Mexico’s wage repression scheme creates Nirvana for global automakers.
A system of wage repression in auto manufacturing that has long undermined the Mexican labor market, has dragged on the local economy, and has spread downward wage pressures to US autoworkers has been revealed by an AP story in the Detroit News.
And this is for factories that manufacture expensive products, even luxury products, in demand in the US and elsewhere. This isn’t about manufacturing T-shirts. But that system of wage repression has been working wonders for global automakers setting up shop in Mexico.
Most of the workers at the new Audi factory in the state of Puebla, inaugurated in 2016 and assembling the Audi Q4 SUV, which carries a sticker price in the US of over $40,000 for base versions, make $2.25 an hour, according to the Union.
Volkswagen, which owns Audi, started building Beetles in Puebla in 1967 and has since created a vast manufacturing empire in Mexico, with vehicles built for consumers in Mexico, the US, Canada, and Latin American markets.
Volkswagen, Ford, GM, or any of the global automakers, which can manufacture just about anywhere in the world, always search for cheap labor to maximize the bottom line.
So here is how this $2.25-an-hour wage came about. Government records cited by the AP show that in January 2014, when the factory was being discussed, and nearly three years before it would be inaugurated, Volkswagen signed a union contract that specified that wages would range from $1.40 per hour to $4 per hour.
The key, in Mexico’s auto industry, may be the so-called “protection” contracts signed long before plants open. Very few of the current Audi workers ever voted for their union leader, and they won’t get any chance to vote for years.
These “protection” contracts that lock in low wages in advance are part of the condition for investing large amounts of money and building a new plant, and throwing money in various directions except to the future workers at the plant.
The auto industry in Mexico has been booming since NAFTA connected factories efficiently to what was then the largest auto market in the world. Automakers from the US, Germany, Japan, and Korea invested heavily in Mexico to take advantage of the cheap labor obtained in part via these “protection” contracts.
The promise of NAFTA was that it would increase wages in Mexico and would bring them eventually closer to US wage levels and would relieve downward pressure on US wages. NAFTA went into effect on January 1, 1994. And this is where Mexican wages are on the global auto manufacturing scale (based on 2015 data, gathered by the WSJ in Sep 2016):
Labor unrest has been cropping up in Mexico for years, but manufactures have resisted significant wage increases, and even if wages rise by 10%, they do so off a very low base and rise only 22 cents or 30 cents or 35 cents an hour.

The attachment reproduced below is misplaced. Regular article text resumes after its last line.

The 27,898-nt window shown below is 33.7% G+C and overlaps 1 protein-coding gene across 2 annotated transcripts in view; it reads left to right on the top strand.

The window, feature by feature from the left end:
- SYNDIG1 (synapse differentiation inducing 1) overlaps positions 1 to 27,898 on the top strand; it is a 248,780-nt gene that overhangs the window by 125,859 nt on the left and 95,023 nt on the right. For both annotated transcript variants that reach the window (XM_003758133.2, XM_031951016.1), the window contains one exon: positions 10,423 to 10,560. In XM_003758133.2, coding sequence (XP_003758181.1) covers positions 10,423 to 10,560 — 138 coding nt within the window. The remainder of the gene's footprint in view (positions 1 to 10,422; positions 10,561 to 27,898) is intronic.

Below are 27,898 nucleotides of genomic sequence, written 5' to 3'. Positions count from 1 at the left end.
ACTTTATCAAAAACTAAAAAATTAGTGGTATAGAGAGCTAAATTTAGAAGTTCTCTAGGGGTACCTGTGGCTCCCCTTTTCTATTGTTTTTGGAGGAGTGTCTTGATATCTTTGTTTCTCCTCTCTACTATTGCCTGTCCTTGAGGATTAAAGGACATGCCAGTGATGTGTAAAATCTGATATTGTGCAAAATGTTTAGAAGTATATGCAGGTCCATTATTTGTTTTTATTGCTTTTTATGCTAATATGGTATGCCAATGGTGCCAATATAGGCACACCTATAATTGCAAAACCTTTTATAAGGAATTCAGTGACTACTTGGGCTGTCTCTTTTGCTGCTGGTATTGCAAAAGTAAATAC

The auto industry has managed to create a low-wage Nirvana for itself in Mexico. The AP describes the workforce this way:
[A] class of workers who are barely getting by, crammed into tiny 500-square-foot apartments in government-subsidized projects that they pay for over decades. Many can’t afford even a used car, taking home as little as $50 per week after deductions for mortgages and cafeteria meals.
These persistently low wages, and the shenanigans used to keep them low, have attracted global automakers, especially since wages have surged in another “cheap-labor” country, China, whose current labor costs in the auto sector far exceed those of 2015 in the chart above.
Automakers see it this way, as Thomas Karig, VP of corporate affairs for Volkswagen in Mexico, told the WSJ a year ago: “There are enough people willing and eager to work.”
One of the country’s largest car manufacturers, Volkswagen will begin production this year of its luxury Audi brand in San José Chiapa, a rural town an hour’s drive from the company’s main plant in the city of Puebla. Audi said 230,000 people have applied for the project’s 4,200 jobs, although whether they have the appropriate skills is hard to gauge.
This type of wage repression by automakers in connivance with local political and union entities is ultimately a drag on the Mexican economy. Higher wages would perform miracles for Mexico’s overall economy. Higher wages would allow consumers to spend more and stimulate the economy more than anything else would. And they would allow Mexicans to buy more goods imported from the US (exports from the US to Mexico amounted to $230 billion in 2016, against $294 billion in imports from Mexico, according to the US Bureau of Economic Analysis).
Most importantly, sharply rising Mexican wages would lower the downward pressure on US wages. Now there’s a topic for NAFTA negotiators to sink their teeth into — for the benefit of all three countries, even if global automakers would have to give up some of their profits.
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